(Adds details on case, paragraphs 3-8)
By Lawrence Hurley
WASHINGTON Jan 13 The U.S. Supreme Court on
Friday agreed to resolve a legal dispute over whether certain
securities class action lawsuits can be barred because they were
filed too late.
The justices agreed to hear an appeal filed by the
California Public Employees' Retirement System seeking to revive
a lawsuit against various financial institutions over their
alleged role in the collapse of Lehman Brothers.
The retirement system, known as Calpers, was part of
extensive litigation against Lehman and its former directors
following the bank's 2008 collapse, which contributed to that
year's global financial crisis.
Investors said underwriters helped perpetuate misstatements
about Lehman's finances leading up to its historic downfall.
Calpers opted out of a $417 million settlement reached in 2011
between investors and multiple defendants, including Bank of
America Corp and Morgan Stanley, preferring to pursue its own
In a July 2016 ruling, the New York-based 2nd U.S. Circuit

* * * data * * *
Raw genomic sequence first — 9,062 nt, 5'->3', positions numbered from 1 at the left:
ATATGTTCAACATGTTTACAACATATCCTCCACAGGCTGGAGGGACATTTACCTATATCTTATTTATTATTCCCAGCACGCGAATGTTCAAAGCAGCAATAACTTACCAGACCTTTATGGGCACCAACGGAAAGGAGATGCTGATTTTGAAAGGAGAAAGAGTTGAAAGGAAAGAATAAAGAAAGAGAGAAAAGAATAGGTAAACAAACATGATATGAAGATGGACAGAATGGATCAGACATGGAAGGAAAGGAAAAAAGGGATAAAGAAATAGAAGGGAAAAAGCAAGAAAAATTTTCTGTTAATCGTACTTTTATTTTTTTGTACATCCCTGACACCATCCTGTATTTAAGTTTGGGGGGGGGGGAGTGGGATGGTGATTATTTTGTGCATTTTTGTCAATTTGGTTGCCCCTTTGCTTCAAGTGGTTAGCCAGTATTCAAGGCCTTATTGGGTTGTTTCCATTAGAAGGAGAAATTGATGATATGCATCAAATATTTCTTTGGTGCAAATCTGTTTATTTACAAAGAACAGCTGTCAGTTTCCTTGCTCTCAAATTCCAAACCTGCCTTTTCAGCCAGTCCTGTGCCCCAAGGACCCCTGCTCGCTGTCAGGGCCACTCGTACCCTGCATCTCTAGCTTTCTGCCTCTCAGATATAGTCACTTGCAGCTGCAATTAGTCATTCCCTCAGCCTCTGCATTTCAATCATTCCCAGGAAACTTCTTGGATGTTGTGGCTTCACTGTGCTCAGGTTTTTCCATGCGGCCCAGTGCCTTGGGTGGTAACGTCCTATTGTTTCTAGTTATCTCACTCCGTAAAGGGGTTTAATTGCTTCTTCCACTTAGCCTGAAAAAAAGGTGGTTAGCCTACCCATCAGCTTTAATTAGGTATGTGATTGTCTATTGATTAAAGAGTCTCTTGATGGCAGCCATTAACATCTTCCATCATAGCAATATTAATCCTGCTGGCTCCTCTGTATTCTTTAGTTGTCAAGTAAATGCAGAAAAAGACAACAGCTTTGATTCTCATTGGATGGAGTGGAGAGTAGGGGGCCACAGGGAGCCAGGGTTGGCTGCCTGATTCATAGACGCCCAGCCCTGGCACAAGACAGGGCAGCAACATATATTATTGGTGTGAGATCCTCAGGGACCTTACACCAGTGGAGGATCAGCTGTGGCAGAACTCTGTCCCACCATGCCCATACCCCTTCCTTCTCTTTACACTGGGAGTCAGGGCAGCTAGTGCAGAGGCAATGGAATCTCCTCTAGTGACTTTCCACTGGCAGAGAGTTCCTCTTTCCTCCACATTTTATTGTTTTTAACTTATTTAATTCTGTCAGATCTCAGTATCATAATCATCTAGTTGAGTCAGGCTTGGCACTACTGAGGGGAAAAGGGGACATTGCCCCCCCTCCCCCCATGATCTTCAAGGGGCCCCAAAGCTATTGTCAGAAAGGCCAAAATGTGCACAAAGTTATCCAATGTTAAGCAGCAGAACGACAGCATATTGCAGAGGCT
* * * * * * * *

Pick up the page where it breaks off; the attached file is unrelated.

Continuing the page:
Court of Appeals upheld a district judge's decision to dismiss
The legal fight is over whether Calpers waited too long
after the bank's collapse to sue or whether the three-year
window for suing was put on hold because of the other related
lawsuits that had been filed prior to the settlement.
Lower courts are split on the question of whether the window
for filing certain securities claims is suspended if investors
can show they would have been parties in a previously filed
class action lawsuit had it not been dismissed
The legal issue was presented to the court in a 2014 case it
agreed to hear concerning claims against underwriters of
securities issued by a unit of the now-defunct IndyMac Bancorp
Inc under the Securities Act. The court never decided the case
because the parties settled, meaning it was dismissed before a
ruling was issued.
(Reporting by Lawrence Hurley; Editing by Will Dunham)